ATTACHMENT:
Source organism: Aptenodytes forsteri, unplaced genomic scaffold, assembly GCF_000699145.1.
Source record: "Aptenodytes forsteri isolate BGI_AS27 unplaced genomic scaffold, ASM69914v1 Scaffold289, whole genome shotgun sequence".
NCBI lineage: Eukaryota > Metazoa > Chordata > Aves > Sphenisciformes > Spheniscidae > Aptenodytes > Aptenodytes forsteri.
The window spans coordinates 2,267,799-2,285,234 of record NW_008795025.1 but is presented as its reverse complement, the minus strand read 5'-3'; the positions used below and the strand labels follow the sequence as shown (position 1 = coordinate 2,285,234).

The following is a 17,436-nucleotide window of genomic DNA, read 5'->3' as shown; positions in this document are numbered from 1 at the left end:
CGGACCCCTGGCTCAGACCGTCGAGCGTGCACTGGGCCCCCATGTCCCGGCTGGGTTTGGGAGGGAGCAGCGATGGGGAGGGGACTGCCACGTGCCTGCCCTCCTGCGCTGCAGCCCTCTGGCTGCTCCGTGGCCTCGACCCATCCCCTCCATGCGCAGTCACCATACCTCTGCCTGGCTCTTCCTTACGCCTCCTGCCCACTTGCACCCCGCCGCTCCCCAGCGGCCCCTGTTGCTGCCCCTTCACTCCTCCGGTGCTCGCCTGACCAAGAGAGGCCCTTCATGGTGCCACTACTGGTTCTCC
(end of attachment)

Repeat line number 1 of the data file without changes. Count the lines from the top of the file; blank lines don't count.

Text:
Source organism: Aptenodytes forsteri, unplaced genomic scaffold, assembly GCF_000699145.1.